Enter your mobile number or email address below and we'll send you a link to download the free Kindle App. Then you can start reading Kindle books on your smartphone, tablet, or computer - no Kindle device required.
To get the free app, enter your mobile phone number.
Other Sellers on Amazon
+ $3.99 shipping
+ $3.99 shipping
De/Compositions: 101 Good Poems Gone Wrong Paperback – June 1, 2001
All Books, All the Time
Read author interviews, book reviews, editors picks, and more at the Amazon Book Review. Read it now
Frequently bought together
Customers who bought this item also bought
From Publishers Weekly
Neither Yeats nor Stevens, Dickinson, Auden or Shakespeare escapes Pulitzer-winner W.D. Snodgrass's often droll, (intentionally) paltry rewriting in De/Compositions: 101 Good Poems Gone Bad. In the classroom, Snodgrass (Heart's Needle) deploys the alternate-universe technique he demonstrates in this teacher's and poet's manual that is, he changes the specific words and syntax but retains the sense, meter and length of various poems and asks his students to compare the two versions. Cummings's "anyone lived in a pretty how town" (here "A certain man lived in a very nice town"), Lowell's "Skunk Hour" ("Raccoon Time") and Dickinson's "I Never Lost As Much but Twice" (simply "I've Lost So Much") each possesses a "particular excellence" that he attempts to "dissolve or drive out," thereby laying bare the elements that make a poem great.
Copyright 2001 Cahners Business Information, Inc.
From Library Journal
How can you tell if a poem is good? Pulitzer Prize-winning poet Snodgrass would put it next to a bad one and let the reader judge. To that end, he has taken 101 great poems and rewritten them wrong. The bad ones are sometimes so bad as to be funny, but they give readers a chance to see the difference even a small change can make in a poem. The "de/compositions" are divided into five categories: "Abstract & General vs. Concrete & Specific," "Undercurrents," "The Singular Voice," "Metrics & Music," and "Structure & Climax." The only commentaries are short essays on these sections. The poems, good beside bad, stand alone and teach their lessons. What will this book do for readers? Make them laugh maybe, but it will also show them what makes a good poem and possibly help them to write some. Recommended for academic and large public libraries. Lisa J. Cihlar, Monroe P.L., WI
Copyright 2001 Reed Business Information, Inc.
Top customer reviews
I figured, when I put this on reserve at the library, that Snodgrass was going to take poems from otherwise excellent (or, in some cases, overrated; it's about time a serious critic finally takes Emily Dickinson to task for every one of her poems being able to be sung to the tune of "The Yellow Rose of Texas") poets and breaking down what went wrong in them. I was wrong, and what I got was far finer: Snodgrass rewrites 101 poems, taking out the things that make them brilliant and turning them into everything from mediocre sludge to hysterically bad self-parody. In doing so, he highlights what is so wonderful about so many excellent poems better than thousands of pages of explication could; two or three pages of explication at the end of each section is included for clarity and closing notes, to highlight a change or two, but otherwise, Snodgrass lets the poems and their deconstructions (also, the occasional rough draft from the original poet) speak for themselves.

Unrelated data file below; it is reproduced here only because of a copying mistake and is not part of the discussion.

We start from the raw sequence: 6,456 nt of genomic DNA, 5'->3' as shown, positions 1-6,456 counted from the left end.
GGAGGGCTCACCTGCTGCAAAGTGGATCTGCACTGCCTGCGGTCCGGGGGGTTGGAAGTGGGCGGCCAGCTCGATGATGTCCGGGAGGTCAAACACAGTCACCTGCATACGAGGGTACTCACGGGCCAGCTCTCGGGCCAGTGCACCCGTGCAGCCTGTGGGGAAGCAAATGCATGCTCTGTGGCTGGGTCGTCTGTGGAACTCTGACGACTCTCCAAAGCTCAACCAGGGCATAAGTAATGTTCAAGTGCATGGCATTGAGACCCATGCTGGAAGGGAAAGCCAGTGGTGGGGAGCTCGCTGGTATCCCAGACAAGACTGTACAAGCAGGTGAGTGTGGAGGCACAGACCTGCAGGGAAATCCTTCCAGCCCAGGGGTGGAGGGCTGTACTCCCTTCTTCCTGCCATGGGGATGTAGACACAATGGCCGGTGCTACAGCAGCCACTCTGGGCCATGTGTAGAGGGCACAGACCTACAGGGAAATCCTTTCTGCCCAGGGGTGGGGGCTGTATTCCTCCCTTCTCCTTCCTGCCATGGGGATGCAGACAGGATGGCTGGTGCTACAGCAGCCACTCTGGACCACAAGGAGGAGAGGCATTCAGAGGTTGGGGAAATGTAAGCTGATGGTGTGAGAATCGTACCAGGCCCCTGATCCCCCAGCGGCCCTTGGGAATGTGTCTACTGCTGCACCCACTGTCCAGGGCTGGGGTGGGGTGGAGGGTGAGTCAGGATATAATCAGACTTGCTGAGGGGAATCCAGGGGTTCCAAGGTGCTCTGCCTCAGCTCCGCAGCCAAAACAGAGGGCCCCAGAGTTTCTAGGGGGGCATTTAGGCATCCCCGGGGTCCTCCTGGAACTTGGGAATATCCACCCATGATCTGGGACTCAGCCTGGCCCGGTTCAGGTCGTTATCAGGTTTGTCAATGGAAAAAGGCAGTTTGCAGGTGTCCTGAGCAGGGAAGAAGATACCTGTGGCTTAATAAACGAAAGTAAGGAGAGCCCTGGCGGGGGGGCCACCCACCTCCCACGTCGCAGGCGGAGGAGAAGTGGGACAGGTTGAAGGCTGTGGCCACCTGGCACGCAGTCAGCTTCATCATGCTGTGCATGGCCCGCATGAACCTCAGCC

I cannot overstate the importance of this book for the working poet. It should be required reading for everyone who's ever written a poem with any pretense to greatness, and for most, it should be on the short shelf of sacred reference books to which the poet will turn hundreds, maybe thousands, of times over the course of his career. No finer book on (or of) poetry crossed my desk this year; very few finer have ever crossed it. It makes my top five books of the year. *****
As an example, Snodgrass takes the first stanza of William Blake's "The Tyger" and rewrites it (or, to use Snodgrass' expression "de/composes" it) from the usual striking variance of its original meter:
Tyger! Tyger! burning bright
In the forests of the night,
What immortal hand or eye,
Could frame thy fearful symmetry?
and into strict iambics:
O tyger, beast that burns so bring
In darkling forests of the night,
What godlike hand, what deathless eye
Dare frame thy fearful symmetry?
and then into anapests:
O tyger, you creature that's burning so bright.
In the threatening, darkening forests of night,
What hand of immortal, what diety's eye
Dare hope it could fashion thy feared symmetry?
In so doing, Snodgrass retains the original intent of the poet, but reveals how important word choice, rhythm, voice and meter and structure are to the poet.
A masterful piece of work that teaches without being "teachy." I highly recommend it!
This is not only a text for use in poetry classes, although the 101 "de/composed" poems are taken from Snodgrass's own work as a teacher. There's plenty of knowledge available to the casual reader in comparing the two versions of each poem and reading the accompanying discussion. That itself is a pleasure to read, direct, lucid, insightful, and often humorous. A definite five stars!